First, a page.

GREAT DECISIONS DISCUSSION SERIES 2015

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Privacy: Is It a Thing of the Past?

Aarti Shahani

Technology Correspondent for National Public Radio, San Francisco

The idea of “privacy” has undergone significant changes in the digital age, as has the idea of privacy “harm.” Legislation, both at home and abroad, hasn’t kept pace with technological developments (e.g. North Korea hacking of Sony) leaving some wondering if privacy as we know it is long dead.  Join Aarti Shahani as she discusses the latest developments in regards to digital privacy and the implications of it as we move forward in the 21st Century.

Monday, February 16, 6pm

What are the Consequences from the Crisis in Ukraine?

Matthew Rojansky

Director of the Kennan Institute Woodrow Wilson International Center for Scholars

Putin’s pushback against European expansionism has the West wondering: If Putin’s Russia isn’t afraid to take an aggressive stance against Europeanization in Ukraine, what does that mean for Russia’s relationship with the U.S. or for that matter, Euro-Atlantic Security?

Monday, February 16, 6pm

Is it Religion or Politics that Divides the Middle East?

Sebastian Maisel

Assistant Professor of Arabic and Middle East Studies – GVSU

Many of the current conflicts in the Middle East have been attributed to sectarianism, a politicization of ethnic and religious identity. From the crisis in Iraq and Syria to the tension between Iran and Saudi Arabia, the struggle between Sunni and Shi‘i groups for dominance is tearing apart the region and shows no signs of abating. But for all the religious discourse permeating the conflict, much of its roots are political, not religious. How does sectarianism fit into a larger narrative of the Middle East? How have governments manipulated sectarian differences? And finally, what is the U.S. doing about it?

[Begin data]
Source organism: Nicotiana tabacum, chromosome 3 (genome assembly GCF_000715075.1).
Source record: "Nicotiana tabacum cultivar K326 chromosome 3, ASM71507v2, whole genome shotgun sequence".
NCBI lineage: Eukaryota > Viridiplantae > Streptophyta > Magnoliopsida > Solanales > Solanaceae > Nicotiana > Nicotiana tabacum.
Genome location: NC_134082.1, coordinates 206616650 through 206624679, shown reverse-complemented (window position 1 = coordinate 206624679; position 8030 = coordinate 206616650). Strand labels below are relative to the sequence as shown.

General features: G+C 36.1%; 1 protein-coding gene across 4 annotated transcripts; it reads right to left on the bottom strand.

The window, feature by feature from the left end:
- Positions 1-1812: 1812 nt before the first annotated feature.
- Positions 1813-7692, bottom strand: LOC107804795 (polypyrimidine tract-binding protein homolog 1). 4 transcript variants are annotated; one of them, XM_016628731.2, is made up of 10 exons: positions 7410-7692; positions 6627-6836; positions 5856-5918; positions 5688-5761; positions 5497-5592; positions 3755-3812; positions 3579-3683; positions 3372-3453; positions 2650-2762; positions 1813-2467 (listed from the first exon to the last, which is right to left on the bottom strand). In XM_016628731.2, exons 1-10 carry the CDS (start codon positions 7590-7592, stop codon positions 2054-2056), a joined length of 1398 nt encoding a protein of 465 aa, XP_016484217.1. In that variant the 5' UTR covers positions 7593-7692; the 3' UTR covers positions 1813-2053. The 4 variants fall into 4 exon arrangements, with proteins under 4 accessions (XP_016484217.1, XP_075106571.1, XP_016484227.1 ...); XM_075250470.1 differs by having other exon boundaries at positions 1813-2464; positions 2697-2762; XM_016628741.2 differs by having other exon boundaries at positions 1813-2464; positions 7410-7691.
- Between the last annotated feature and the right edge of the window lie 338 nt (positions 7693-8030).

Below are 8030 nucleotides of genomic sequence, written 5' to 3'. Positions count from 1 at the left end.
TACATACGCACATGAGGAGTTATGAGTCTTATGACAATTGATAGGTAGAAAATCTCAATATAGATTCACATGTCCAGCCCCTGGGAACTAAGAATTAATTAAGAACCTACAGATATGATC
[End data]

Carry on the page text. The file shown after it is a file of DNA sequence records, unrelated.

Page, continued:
Monday, February 23, 6pm

Human Trafficking: In Everyone’s Backyard

Becky McDonald

President, Women At Risk, International

Amanda Colegrove

Coalition Organizer, Coalition Against Trafficking & Exploitation (CATE), Crime Victim Advocacy Center, St. Louis, Missouri

Many of the current conflicts in the Middle East have been attributed to sectarianism, a politicization of ethnic and religious identity. From the crisis in Iraq and Syria to the tension between Iran and Saudi Arabia, the struggle between Sunni and Shi‘i groups for dominance is tearing apart the region and shows no signs of abating. But for all the religious discourse permeating the conflict, much of its roots are political, not religious. How does sectarianism fit into a larger narrative of the Middle East? How have governments manipulated sectarian differences? And finally, what is the U.S. doing about it?

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